Pictured: Canadian Minister for Foreign Affairs Chrystia Freeland, Mexican Secretary of Foreign Affairs Luis Videgaray Caso and then-US Secretary of State Rex Tillerson in Mexico City in spring 2018 during North American Free Trade Agreement (NAFTA) talks.
Following a new US-Mexico trade deal, equities hit new highs. The global index was up 0.6% too by positive moves in the US and Japan. Ian Slattery reports.
Equity markets closed at new highs as the US and Mexico announced a new bilateral trade deal on Monday. However, the rally faded somewhat towards the back end of the week as uncertainty surrounding Canada’s participation in the agreement weighed on investor sentiment.
A positive revision lifted the figure for US Q2 GDP growth to 4.2%, and Chinese PMIs also saw positive numbers whilst inflation data in the eurozone softened a touch.
US Treasuries lost some value, as risk aversion waned on the back of positive trade sentiment. The US dollar also had a mixed week against its peers, whilst commodities saw broadly positive moves.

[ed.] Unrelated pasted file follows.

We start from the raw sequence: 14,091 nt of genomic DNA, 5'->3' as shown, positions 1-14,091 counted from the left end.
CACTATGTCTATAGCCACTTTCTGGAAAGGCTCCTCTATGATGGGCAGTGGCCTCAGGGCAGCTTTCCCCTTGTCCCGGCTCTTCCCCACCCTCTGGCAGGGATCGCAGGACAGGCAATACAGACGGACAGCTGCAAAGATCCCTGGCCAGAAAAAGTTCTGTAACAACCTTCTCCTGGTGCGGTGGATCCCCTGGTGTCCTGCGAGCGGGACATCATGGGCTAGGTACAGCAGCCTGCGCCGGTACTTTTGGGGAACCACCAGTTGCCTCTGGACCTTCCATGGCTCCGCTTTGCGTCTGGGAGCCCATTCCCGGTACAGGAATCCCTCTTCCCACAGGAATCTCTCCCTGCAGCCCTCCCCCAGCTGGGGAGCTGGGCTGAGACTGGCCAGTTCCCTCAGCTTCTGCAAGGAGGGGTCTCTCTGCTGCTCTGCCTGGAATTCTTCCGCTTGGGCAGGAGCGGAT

The global index was up 0.6% last week in euro terms, led by positive moves in the US and Japan, whilst the UK was the worst performing of the major markets.
Oil reversed its recent weak run, and closed at just short of $70/barrel. Gold lost some ground and closed at $1,201 per troy ounce. Copper saw negative price movements once again last week, and remains down over 20% so far in 2018.
The 10 year US bond yield finished at 2.86%, having started the week at 2.81%. The German equivalent closed at 0.33%, in a broadly flat week of trading.
The EUR/USD rate finished the week at 1.16 with the EUR/GBP rate at 0.90.
THE WEEK AHEAD
Monday 3rd September
In the UK, the consensus is for the latest manufacturing PMI data to remain stable at 54.0, with the services figure expanding to 53.9 from 53.5.
Friday 7th September
The final eurozone composite PMI for August look set to be confirmed at 54.4.
The latest non-farm payrolls data goes to print in the US where the consensus forecast is a figure of 191,000, with the unemployment rate expected to tick down to 3.8%.
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